Posts Tagged ‘The Mars Volta’

Amazon Prime: uh oh

Thursday, September 14th, 2006

Today I got in a small order from amazon.com. They have offered me a free three-month Amazon Prime trial, under which anything I buy gets shipped to me by two-day UPS for free. This is normally a $79/year service. I never understood why someone would pay that much, but now that I have it, it makes a lot of sense and is really a prety brilliant marketing move. Now that I don’t have shipping charges to worry about, I can order from Amazon almost at will, even if it’s just one puny CD, and it shows up at my door two days (sometimes only one day) later. The only problem is that I feel slightly dirty for doing so knowing that this is exactly the kind of thing that could put the final nail in the coffin of independent and brick-and-mortar music and bookstores.

Anyway, today I got the new CDs by The Mars Volta, Mastodon and Yo La Tengo. First impressions of each: The Mars Volta’s Amputechture sounds, well, whiny. Nothing particularly stuck in my head, but then again I’m listening at work and not really focusing on the music. Too early to tell even whether I’ll like this or hate it. Mastodon’s new one sounds way more straightforward, especially in the vocal department, than their previous stuff. At some points I was shocked to find myself drawing comparisons to Dream Theater (though, thankfully, not James LaBrie). Uh oh! Last, Yo La Tengo’s new one is, first of all, the best-titled new release in years: I Am Not Afraid of You and I Will Beat Your Ass. This would be an awful name if it were an album by a punk or a metal band. But a Yo La Tengo album? Hilarious. And it’s good, too, reminding me more of the heyday of, say, I Can Hear the Heart Beating As One instead of the super-slow droney pop of their more recent work. The first and last tracks especially are classic feedback-drenched epics.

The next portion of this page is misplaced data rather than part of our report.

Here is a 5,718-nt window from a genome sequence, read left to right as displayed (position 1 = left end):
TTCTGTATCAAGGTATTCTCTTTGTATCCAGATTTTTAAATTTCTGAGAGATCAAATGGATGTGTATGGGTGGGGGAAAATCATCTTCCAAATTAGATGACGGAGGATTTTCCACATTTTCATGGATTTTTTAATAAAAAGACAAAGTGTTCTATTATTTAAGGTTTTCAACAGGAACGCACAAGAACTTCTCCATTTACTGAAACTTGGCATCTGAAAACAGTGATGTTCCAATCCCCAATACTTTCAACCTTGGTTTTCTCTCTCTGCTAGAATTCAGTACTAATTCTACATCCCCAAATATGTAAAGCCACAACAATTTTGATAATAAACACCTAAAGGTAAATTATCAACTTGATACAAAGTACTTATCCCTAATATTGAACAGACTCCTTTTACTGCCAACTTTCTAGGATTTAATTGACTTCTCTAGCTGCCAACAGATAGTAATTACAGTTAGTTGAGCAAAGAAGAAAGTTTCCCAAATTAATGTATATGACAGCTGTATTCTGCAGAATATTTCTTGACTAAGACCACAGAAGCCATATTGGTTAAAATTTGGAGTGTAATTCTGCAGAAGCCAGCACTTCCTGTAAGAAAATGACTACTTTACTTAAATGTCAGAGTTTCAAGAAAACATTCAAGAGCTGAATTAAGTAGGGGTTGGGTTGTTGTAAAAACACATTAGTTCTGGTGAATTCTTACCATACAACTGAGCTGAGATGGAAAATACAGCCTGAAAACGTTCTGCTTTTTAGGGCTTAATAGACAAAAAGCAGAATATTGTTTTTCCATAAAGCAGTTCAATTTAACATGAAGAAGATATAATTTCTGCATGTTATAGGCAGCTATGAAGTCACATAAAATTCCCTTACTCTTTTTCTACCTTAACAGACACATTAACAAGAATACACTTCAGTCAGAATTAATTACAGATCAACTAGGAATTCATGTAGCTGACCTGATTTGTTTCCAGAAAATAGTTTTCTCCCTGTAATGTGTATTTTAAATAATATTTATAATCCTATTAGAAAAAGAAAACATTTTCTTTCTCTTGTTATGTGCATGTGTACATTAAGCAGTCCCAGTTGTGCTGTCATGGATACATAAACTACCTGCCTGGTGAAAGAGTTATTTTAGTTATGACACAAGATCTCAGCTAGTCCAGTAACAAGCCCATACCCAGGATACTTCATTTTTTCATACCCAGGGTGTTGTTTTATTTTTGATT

The Mars Volta, soaked in piss

Tuesday, September 12th, 2006

Surprise, surprise: Pitchfork’s favorite punching bag, The Mars Volta, get an over-the-top bad review for their new album, Amputechture! The first sentence alone contains the phrases “piss-soaked indulgence” (piss-soaked? really) and “bombastic, mouth-foaming performances.” Pitchfork’s attitude towards this band borders on the comical, and I’m happy to see that the tradition continues in fine form.

I’m pretty excited to hear Amputechture myself, having heard that it’s a long way from the, uh, piss-soaked indulgence of last year’s crappy live album.

On a more positive note, this Sunday’s New York Times had a long article about Mastodon, another exciting modern band with a new album coming out. There’s lots of name-dropping of 70s prog bands and early metal groups.

And finally (links galore today), Dusted just published a feature-length article about the This Heat box, Out of Cold Storage, that I still need to get my hands on.

The New York Times on prog

Sunday, February 27th, 2005

There’s a great article in the Sunday New York Times this week about The Mars Volta’s upcoming Frances the Mute, and about prog in general. The author name-drops the usual groups like Dream Theater and Rush, but also mentions Cuneiform Records as well as post-rockers Mogwai and Sigur Rós. The review of Frances the Mute itself is very positive — I’m going to have to check this thing out; I was reasonably impressed by the band’s debut full-length, De-Loused in the Comatorium, though I didn’t think as highly of it as a lot of folks — but the comments on prog in a broader sense are also great. For instance:

Until recently, neither fans nor mockers admitted that progressive rock could also provide some of the same thrills - speed, whipsaw changes, sheer pummeling impact - as punk. That’s why many of prog’s musical twists migrated elsewhere in the 1980’s and 1990’s: the odd meters to hardcore and thrash metal, the dissonance to primitivist art rock, the convoluted song structures to indie rock and its proud subset of math rock.Prog may have been hopelessly uncool, but it was nothing if not alternative. Despite its brainy reputation, at its core it was a rebellion against ordinary pop. By any objective reckoning, it was also deeply demented. Who, after all, would labor over a suite in 13/4 time pondering the meaning of free will when the way to gigs and hits was with catchy love songs?

Nice to see prog not only not get a bad rap, but even actually garner praise, even if indirect, in a (very) mainstream publication.